|Kathrine R. Everett Charitable Trust gives $2.7 million to UNC School of Law|
|Wednesday, June 27, 2012|
In a transformational gift to the University of North Carolina at Chapel Hill, the Kathrine R. Everett Charitable Trust made two contributions totaling $2.7 million to the School of Law.
The first gift of $2.4 million will create an endowment to fund at least six full-tuition Everett Chancellors’ Scholarships for highly promising law students from North Carolina. A second complementary gift of $300,000 will endow the Everett Enrichment Fund, which will provide program support of all students awarded Chancellors’ Scholarships at the law school.
“With this gift, the Everett family continues its remarkable generosity to Carolina law,” said John Charles Boger, dean of the law school. “We are deeply grateful to alumna Kathrine R. Everett, whose influence as a pioneer in the legal profession continues after her death through her generous philanthropy.”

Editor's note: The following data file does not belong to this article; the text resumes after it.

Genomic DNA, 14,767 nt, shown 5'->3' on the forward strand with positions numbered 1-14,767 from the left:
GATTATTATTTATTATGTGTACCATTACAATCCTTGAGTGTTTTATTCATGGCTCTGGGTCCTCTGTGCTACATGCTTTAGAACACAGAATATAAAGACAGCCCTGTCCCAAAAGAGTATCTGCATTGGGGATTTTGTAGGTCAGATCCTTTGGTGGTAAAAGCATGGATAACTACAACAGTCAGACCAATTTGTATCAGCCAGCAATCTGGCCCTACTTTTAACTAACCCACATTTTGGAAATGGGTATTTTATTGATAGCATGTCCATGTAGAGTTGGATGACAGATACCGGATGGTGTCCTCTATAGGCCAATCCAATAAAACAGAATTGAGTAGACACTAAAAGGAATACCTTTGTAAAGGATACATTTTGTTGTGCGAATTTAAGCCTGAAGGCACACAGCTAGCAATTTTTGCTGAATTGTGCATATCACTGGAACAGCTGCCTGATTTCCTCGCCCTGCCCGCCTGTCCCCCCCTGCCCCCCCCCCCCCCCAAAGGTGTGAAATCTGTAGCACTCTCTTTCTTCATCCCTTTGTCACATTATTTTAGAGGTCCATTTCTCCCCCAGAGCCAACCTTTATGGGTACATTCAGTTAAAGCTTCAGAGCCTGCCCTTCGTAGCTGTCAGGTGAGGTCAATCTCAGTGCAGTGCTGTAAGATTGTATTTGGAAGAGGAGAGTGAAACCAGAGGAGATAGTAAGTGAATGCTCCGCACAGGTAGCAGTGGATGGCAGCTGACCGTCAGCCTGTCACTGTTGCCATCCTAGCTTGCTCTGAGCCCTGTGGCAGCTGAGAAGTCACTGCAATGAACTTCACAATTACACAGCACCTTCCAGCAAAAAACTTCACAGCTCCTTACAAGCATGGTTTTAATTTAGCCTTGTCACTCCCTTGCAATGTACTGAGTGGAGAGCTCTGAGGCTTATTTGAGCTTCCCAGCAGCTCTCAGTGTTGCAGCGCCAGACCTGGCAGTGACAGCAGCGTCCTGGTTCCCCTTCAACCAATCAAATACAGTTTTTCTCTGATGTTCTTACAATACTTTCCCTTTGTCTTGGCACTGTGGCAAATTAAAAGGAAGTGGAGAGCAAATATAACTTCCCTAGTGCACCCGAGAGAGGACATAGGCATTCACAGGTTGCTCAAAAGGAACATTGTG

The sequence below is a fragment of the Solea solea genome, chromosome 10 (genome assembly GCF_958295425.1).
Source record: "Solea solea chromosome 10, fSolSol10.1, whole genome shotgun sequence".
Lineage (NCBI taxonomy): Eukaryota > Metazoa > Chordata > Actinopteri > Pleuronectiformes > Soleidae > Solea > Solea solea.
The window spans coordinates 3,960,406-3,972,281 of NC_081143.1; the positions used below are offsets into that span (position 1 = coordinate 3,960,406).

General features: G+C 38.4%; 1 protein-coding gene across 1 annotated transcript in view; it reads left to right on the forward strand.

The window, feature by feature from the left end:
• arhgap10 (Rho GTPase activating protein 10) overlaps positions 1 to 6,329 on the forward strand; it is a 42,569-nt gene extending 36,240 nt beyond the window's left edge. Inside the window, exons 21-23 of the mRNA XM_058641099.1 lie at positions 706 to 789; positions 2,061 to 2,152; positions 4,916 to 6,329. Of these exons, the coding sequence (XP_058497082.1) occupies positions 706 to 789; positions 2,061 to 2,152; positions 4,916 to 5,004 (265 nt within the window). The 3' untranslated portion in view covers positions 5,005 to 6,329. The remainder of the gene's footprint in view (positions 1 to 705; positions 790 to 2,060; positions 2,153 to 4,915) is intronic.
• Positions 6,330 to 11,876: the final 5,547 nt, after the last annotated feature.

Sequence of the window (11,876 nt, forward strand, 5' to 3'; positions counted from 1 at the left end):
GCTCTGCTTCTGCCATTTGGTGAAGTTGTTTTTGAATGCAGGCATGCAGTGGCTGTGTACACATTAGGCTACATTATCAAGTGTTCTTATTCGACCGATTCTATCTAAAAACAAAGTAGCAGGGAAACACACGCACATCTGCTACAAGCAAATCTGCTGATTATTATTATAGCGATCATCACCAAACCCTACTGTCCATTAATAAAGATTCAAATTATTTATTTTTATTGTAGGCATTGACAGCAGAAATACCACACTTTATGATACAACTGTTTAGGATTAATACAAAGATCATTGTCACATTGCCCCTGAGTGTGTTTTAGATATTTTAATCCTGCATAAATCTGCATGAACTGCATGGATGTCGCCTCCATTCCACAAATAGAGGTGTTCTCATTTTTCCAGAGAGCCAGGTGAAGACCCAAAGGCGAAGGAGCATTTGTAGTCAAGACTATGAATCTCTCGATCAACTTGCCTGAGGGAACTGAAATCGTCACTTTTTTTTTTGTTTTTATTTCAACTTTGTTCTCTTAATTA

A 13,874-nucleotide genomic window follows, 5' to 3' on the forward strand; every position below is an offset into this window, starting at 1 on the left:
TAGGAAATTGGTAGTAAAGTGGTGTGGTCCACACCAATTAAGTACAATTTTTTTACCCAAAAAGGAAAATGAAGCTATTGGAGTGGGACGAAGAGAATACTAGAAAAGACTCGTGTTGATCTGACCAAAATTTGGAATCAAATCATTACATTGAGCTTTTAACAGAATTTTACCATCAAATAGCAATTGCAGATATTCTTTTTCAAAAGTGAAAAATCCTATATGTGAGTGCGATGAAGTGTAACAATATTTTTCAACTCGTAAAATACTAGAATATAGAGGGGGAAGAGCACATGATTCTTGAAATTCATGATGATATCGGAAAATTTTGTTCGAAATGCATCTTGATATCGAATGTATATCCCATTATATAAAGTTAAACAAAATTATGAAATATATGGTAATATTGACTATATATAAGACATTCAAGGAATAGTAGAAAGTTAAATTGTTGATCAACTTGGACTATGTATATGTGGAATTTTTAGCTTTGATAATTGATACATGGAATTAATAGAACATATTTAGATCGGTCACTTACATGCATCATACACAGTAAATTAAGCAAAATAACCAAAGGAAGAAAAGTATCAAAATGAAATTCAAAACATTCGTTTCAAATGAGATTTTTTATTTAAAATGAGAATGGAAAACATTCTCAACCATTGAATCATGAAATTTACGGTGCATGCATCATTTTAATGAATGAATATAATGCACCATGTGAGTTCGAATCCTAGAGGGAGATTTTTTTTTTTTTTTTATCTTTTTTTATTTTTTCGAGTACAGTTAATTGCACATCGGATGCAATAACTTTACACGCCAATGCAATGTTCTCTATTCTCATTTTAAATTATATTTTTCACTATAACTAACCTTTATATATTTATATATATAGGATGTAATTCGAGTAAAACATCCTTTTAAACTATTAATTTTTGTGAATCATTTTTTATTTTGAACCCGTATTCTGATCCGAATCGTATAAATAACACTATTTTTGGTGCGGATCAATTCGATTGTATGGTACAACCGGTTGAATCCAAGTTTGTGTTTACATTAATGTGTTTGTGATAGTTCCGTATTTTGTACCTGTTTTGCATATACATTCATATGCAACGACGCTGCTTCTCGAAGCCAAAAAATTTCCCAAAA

Everett was a respected North Carolina lawyer whose career spanned seven decades. She was one of the first women to graduate from the School of Law, where she ranked at the head of her class, and was the first woman to argue and win a case before the N.C. Supreme Court. She earned the top score on the state bar exam in 1920. She practiced law until age 97, and at her death in 1992, she designated the law schools at UNC and Duke University – on whose faculty her son Judge Robinson O. Everett taught for 54 years — as beneficiaries of a major portion of her estate.
“The Kathrine R. Everett Trust is proud to support UNC School of Law and its mission to serve the people of North Carolina,” said Greg Everett, a trustee of the Kathrine R. Everett Charitable Trust and Kathrine Everett’s grandson. “I know how much her alma mater meant to my grandmother, and it is an honor to support student scholarships in her name. She would be thrilled to know her gifts will serve to attract the very best and brightest students from the state to UNC School of Law and will contribute to the education of the state’s future lawyers and leaders.”